This team can work with you to provide medical pain management approaches as well as help you develop the knowledge and skills for pain self-management that you can use on a daily basis.

Women with chronic pelvic pain do not fit easily in services for other types of pain targeted at older patients.

Prevalence

  • Women with pelvic congestion syndrome are typically less than 45 years old and in their child-bearing years.
  • Ovarian veins increase in size related to previous pregnancies. Pelvic congestion syndrome is unusual in women who have not been pregnant.
  • Chronic pelvic pain accounts for 15 percent of outpatient gynecologic visits.
  • Studies show 30 percent of patients with chronic pelvic pain have pelvic congestion syndrome (PCS) as a sole cause of their pain and an additional 15 percent have PCS along with another pelvic pathology.

Risk Factors

Two or more pregnancies and hormonal increases

  • Fullness of leg veins
  • Polycystic ovaries
  • Hormonal dysfunction

Symptoms

The chronic pain that is associated with this disease is usually dull and aching. The pain is usually felt in the lower abdomen and lower back. The pain often increases during the following times:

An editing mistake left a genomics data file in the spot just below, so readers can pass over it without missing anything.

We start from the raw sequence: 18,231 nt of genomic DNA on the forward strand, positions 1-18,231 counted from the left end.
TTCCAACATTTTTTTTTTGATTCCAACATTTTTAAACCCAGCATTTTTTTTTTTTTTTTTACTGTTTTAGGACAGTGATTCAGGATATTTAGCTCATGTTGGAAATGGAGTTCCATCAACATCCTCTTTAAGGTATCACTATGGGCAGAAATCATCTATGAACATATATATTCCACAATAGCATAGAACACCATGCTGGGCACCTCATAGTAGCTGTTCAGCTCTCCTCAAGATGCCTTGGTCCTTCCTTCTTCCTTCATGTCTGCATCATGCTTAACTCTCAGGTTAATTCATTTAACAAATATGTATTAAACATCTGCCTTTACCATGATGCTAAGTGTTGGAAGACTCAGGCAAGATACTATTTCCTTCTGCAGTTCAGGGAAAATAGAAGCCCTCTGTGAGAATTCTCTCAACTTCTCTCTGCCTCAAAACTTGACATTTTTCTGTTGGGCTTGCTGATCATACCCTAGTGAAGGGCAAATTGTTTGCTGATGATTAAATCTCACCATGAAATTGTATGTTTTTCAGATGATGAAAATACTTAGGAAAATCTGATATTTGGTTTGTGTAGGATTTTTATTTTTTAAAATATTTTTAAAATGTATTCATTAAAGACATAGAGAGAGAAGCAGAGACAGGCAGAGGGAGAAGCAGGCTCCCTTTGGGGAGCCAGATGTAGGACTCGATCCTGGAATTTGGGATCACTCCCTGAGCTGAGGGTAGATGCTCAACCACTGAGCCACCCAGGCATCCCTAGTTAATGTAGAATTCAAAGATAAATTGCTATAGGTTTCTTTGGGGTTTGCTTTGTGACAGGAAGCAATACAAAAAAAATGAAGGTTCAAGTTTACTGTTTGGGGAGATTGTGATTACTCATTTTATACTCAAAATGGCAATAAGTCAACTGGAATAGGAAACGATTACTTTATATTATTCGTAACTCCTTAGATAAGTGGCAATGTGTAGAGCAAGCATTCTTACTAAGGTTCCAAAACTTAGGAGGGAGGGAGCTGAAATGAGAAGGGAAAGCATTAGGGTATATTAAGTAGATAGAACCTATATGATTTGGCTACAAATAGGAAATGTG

• Following intercourse
  • Menstrual periods
  • When tired or when standing (worse at end of day)
  • Pregnancy
  • Other symptoms include:
  • Irritable bladder
  • Abnormal menstrual bleeding
  • Vaginal discharge
  • Varicose veins on vulva, buttocks or thigh

Diagnosis and Assessment

Once other abnormalities or inflammation has been ruled out by a thorough pelvic exam, pelvic congestion syndrome can be diagnosed through several minimally invasive methods.

An interventional radiologist, a doctor specially trained in performing minimally invasive treatments using imaging for guidance, will use the following imaging techniques to confirm pelvic varicose veins that could be causing chronic pain.

  • Pelvic venography: Thought to be the most accurate method for diagnosis, a venogram is performed by injecting contract dye in the veins of the pelvic organs to make them visible during an X-ray. To help accuracy of diagnosis, interventional radiologists examine patients on an incline, because the veins decrease in size when a woman is lying flat.